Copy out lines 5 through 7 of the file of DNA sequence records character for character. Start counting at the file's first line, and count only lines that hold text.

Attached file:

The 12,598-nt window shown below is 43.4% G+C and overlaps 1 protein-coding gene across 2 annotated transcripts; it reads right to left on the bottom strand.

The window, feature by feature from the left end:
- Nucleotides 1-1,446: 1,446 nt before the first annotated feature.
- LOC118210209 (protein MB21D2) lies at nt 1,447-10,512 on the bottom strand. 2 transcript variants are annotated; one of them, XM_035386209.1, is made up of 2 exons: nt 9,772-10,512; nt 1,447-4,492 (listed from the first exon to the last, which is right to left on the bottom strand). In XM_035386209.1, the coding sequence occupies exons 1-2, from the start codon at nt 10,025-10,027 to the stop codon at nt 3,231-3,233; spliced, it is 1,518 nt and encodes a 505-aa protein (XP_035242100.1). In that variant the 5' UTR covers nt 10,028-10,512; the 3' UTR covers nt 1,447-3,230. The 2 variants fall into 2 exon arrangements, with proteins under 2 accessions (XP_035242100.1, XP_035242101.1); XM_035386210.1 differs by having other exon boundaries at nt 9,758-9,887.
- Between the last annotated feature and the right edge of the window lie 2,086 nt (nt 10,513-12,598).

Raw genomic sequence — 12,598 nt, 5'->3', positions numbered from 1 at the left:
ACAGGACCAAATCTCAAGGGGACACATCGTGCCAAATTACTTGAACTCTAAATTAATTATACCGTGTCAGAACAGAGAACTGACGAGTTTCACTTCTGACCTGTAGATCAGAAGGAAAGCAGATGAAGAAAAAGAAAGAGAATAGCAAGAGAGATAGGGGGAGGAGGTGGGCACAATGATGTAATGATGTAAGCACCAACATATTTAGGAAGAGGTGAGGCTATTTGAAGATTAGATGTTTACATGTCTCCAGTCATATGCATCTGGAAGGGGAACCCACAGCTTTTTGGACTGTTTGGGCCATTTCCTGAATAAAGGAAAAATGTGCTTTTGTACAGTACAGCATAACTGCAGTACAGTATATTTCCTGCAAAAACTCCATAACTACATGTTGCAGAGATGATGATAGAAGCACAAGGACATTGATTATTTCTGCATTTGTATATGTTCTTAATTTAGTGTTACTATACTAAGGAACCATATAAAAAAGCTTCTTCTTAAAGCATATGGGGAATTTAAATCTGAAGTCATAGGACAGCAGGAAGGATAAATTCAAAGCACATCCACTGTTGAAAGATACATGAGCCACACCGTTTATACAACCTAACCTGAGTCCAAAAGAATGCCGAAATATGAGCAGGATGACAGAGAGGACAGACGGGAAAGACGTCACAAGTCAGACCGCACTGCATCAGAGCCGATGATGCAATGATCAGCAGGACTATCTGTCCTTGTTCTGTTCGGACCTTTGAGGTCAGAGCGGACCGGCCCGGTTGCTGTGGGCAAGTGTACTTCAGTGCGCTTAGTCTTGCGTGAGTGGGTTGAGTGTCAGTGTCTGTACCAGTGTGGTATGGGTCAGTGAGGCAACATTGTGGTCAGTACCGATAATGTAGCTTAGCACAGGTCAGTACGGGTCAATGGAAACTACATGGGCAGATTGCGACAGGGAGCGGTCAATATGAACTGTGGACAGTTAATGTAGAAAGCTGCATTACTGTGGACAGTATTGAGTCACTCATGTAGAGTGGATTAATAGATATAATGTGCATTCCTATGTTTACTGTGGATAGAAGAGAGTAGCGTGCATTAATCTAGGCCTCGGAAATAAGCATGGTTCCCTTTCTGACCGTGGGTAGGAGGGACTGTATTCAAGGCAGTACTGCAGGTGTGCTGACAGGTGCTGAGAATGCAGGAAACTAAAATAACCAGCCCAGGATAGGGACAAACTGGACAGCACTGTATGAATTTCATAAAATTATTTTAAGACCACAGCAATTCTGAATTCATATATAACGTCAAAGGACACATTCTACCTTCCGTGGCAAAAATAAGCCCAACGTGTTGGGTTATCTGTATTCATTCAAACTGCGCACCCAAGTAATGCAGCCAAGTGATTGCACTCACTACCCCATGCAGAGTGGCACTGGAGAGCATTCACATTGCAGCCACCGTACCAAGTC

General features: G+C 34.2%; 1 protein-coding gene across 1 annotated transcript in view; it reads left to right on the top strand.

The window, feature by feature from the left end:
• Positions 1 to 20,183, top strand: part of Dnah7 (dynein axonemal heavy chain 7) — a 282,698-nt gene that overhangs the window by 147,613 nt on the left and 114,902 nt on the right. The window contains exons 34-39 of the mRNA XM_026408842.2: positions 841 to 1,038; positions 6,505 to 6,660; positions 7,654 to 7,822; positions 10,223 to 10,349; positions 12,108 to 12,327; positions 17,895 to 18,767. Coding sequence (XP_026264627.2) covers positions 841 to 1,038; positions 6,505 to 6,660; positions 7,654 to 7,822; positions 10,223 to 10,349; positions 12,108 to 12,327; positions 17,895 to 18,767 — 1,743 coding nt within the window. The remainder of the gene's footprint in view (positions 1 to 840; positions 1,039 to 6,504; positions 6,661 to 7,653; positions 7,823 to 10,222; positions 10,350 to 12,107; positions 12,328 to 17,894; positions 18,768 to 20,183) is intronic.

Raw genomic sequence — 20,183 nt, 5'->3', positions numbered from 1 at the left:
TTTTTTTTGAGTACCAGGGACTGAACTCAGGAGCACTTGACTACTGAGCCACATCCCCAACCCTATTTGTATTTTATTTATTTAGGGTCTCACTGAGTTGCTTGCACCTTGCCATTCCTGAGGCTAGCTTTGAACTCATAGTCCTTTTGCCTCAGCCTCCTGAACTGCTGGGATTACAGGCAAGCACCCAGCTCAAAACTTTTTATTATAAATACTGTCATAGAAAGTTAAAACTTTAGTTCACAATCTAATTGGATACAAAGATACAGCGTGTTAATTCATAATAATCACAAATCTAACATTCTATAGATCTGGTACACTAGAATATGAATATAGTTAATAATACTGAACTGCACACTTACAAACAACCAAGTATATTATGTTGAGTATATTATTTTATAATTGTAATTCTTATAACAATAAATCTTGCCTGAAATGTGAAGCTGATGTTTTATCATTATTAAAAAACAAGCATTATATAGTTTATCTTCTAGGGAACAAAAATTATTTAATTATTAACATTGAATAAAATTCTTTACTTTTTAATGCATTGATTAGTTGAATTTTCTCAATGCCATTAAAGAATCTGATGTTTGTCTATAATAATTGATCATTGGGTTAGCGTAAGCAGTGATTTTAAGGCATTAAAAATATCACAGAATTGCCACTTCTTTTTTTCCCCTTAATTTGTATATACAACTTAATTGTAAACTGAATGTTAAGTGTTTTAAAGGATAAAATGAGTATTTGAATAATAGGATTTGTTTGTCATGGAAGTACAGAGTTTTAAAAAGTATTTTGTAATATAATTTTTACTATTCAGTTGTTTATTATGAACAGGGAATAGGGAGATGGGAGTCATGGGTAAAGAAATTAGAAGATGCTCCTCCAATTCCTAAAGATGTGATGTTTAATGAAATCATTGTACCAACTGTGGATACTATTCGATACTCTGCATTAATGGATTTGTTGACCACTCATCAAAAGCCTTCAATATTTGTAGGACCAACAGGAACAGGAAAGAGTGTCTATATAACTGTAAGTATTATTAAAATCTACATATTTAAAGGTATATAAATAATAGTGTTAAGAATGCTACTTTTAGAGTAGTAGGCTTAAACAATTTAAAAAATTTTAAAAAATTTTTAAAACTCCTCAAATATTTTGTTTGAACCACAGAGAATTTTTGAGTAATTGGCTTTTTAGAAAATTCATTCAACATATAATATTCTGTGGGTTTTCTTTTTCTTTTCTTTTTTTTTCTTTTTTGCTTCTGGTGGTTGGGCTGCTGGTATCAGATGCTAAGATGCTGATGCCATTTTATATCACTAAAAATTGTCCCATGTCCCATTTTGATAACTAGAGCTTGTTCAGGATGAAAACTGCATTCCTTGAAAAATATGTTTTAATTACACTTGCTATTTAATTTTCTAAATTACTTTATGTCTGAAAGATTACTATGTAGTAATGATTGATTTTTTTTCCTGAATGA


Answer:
- Between the last annotated feature and the right edge of the window lie 2,086 nt (nt 10,513-12,598).

Raw genomic sequence — 12,598 nt, 5'->3', positions numbered from 1 at the left:
ACAGGACCAAATCTCAAGGGGACACATCGTGCCAAATTACTTGAACTCTAAATTAATTATACCGTGTCAGAACAGAGAACTGACGAGTTTCACTTCTGACCTGTAGATCAGAAGGAAAGCAGATGAAGAAAAAGAAAGAGAATAGCAAGAGAGATAGGGGGAGGAGGTGGGCACAATGATGTAATGATGTAAGCACCAACATATTTAGGAAGAGGTGAGGCTATTTGAAGATTAGATGTTTACATGTCTCCAGTCATATGCATCTGGAAGGGGAACCCACAGCTTTTTGGACTGTTTGGGCCATTTCCTGAATAAAGGAAAAATGTGCTTTTGTACAGTACAGCATAACTGCAGTACAGTATATTTCCTGCAAAAACTCCATAACTACATGTTGCAGAGATGATGATAGAAGCACAAGGACATTGATTATTTCTGCATTTGTATATGTTCTTAATTTAGTGTTACTATACTAAGGAACCATATAAAAAAGCTTCTTCTTAAAGCATATGGGGAATTTAAATCTGAAGTCATAGGACAGCAGGAAGGATAAATTCAAAGCACATCCACTGTTGAAAGATACATGAGCCACACCGTTTATACAACCTAACCTGAGTCCAAAAGAATGCCGAAATATGAGCAGGATGACAGAGAGGACAGACGGGAAAGACGTCACAAGTCAGACCGCACTGCATCAGAGCCGATGATGCAATGATCAGCAGGACTATCTGTCCTTGTTCTGTTCGGACCTTTGAGGTCAGAGCGGACCGGCCCGGTTGCTGTGGGCAAGTGTACTTCAGTGCGCTTAGTCTTGCGTGAGTGGGTTGAGTGTCAGTGTCTGTACCAGTGTGGTATGGGTCAGTGAGGCAACATTGTGGTCAGTACCGATAATGTAGCTTAGCACAGGTCAGTACGGGTCAATGGAAACTACATGGGCAGATTGCGACAGGGAGCGGTCAATATGAACTGTGGACAGTTAATGTAGAAAGCTGCATTACTGTGGACAGTATTGAGTCACTCATGTAGAGTGGATTAATAGATATAATGTGCATTCCTATGTTTACTGTGGATAGAAGAGAGTAGCGTGCATTAATCTAGGCCTCGGAAATAAGCATGGTTCCCTTTCTGACCGTGGGTAGGAGGGACTGTATTCAAGGCAGTACTGCAGGTGTGCTGACAGGTGCTGAGAATGCAGGAAACTAAAATAACCAGCCCAGGATAGGGACAAACTGGACAGCACTGTATGAATTTCATAAAATTATTTTAAGACCACAGCAATTCTGAATTCATATATAACGTCAAAGGACACATTCTACCTTCCGTGGCAAAAATAAGCCCAACGTGTTGGGTTATCTGTATTCATTCAAACTGCGCACCCAAGTAATGCAGCCAAGTGATTGCACTCACTACCCCATGCAGAGTGGCACTGGAGAGCATTCACATTGCAGCCACCGTACCAAGTC